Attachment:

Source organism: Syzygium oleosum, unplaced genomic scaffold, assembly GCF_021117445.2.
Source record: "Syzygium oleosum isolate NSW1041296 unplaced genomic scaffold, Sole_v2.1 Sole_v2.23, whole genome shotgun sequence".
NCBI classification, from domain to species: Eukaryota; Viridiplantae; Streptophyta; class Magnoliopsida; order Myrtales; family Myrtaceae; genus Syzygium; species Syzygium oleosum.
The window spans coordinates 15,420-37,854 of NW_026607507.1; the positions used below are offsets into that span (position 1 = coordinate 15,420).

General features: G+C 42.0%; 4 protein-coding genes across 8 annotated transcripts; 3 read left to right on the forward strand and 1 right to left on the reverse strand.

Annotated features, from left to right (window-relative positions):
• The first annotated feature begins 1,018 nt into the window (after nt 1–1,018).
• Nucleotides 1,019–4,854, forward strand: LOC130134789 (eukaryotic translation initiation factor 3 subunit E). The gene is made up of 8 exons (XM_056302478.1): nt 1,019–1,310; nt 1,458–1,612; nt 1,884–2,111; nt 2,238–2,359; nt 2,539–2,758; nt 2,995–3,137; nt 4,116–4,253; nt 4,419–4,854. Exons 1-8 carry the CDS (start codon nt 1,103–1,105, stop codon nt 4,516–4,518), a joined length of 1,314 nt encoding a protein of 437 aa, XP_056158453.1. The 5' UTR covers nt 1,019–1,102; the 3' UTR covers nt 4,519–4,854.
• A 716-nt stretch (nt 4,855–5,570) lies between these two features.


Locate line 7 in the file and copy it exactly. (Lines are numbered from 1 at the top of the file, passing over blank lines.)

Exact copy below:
• The first annotated feature begins 1,018 nt into the window (after nt 1–1,018).